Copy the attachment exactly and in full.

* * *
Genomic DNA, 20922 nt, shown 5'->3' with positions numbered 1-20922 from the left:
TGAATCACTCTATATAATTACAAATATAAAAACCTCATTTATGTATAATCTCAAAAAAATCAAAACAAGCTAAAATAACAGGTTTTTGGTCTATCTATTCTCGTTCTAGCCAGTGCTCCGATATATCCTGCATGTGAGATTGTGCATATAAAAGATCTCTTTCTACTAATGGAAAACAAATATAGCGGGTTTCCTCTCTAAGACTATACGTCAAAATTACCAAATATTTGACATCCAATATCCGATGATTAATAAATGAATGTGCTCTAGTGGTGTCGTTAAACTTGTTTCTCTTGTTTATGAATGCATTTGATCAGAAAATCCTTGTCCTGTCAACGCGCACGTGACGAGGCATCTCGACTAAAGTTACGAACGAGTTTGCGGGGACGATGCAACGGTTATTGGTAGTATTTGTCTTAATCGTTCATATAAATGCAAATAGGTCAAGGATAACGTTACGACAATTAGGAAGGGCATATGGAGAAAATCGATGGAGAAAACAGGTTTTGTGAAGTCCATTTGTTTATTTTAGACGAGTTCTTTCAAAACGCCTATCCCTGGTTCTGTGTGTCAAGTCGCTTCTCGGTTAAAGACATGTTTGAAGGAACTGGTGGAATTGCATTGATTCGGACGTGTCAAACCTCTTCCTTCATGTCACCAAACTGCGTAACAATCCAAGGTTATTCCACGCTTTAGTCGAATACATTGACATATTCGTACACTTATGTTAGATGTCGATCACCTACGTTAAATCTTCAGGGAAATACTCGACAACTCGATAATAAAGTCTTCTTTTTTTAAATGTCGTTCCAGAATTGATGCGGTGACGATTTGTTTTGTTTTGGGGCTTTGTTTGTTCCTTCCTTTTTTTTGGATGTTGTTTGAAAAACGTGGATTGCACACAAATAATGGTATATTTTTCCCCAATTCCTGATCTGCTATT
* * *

Genomic DNA, 20922 nt, shown 5'->3' with positions numbered 1-20922 from the left:
TGAATCACTCTATATAATTACAAATATAAAAACCTCATTTATGTATAATCTCAAAAAAATCAAAACAAGCTAAAATAACAGGTTTTTGGTCTATCTATTCTCGTTCTAGCCAGTGCTCCGATATATCCTGCATGTGAGATTGTGCATATAAAAGATCTCTTTCTACTAATGGAAAACAAATATAGCGGGTTTCCTCTCTAAGACTATACGTCAAAATTACCAAATATTTGACATCCAATATCCGATGATTAATAAATGAATGTGCTCTAGTGGTGTCGTTAAACTTGTTTCTCTTGTTTATGAATGCATTTGATCAGAAAATCCTTGTCCTGTCAACGCGCACGTGACGAGGCATCTCGACTAAAGTTACGAACGAGTTTGCGGGGACGATGCAACGGTTATTGGTAGTATTTGTCTTAATCGTTCATATAAATGCAAATAGGTCAAGGATAACGTTACGACAATTAGGAAGGGCATATGGAGAAAATCGATGGAGAAAACAGGTTTTGTGAAGTCCATTTGTTTATTTTAGACGAGTTCTTTCAAAACGCCTATCCCTGGTTCTGTGTGTCAAGTCGCTTCTCGGTTAAAGACATGTTTGAAGGAACTGGTGGAATTGCATTGATTCGGACGTGTCAAACCTCTTCCTTCATGTCACCAAACTGCGTAACAATCCAAGGTTATTCCACGCTTTAGTCGAATACATTGACATATTCGTACACTTATGTTAGATGTCGATCACCTACGTTAAATCTTCAGGGAAATACTCGACAACTCGATAATAAAGTCTTCTTTTTTTAAATGTCGTTCCAGAATTGATGCGGTGACGATTTGTTTTGTTTTGGGGCTTTGTTTGTTCCTTCCTTTTTTTTGGATGTTGTTTGAAAAACGTGGATTGCACACAAATAATGGTATATTTTTCCCCAATTCCTGATCTGCTATT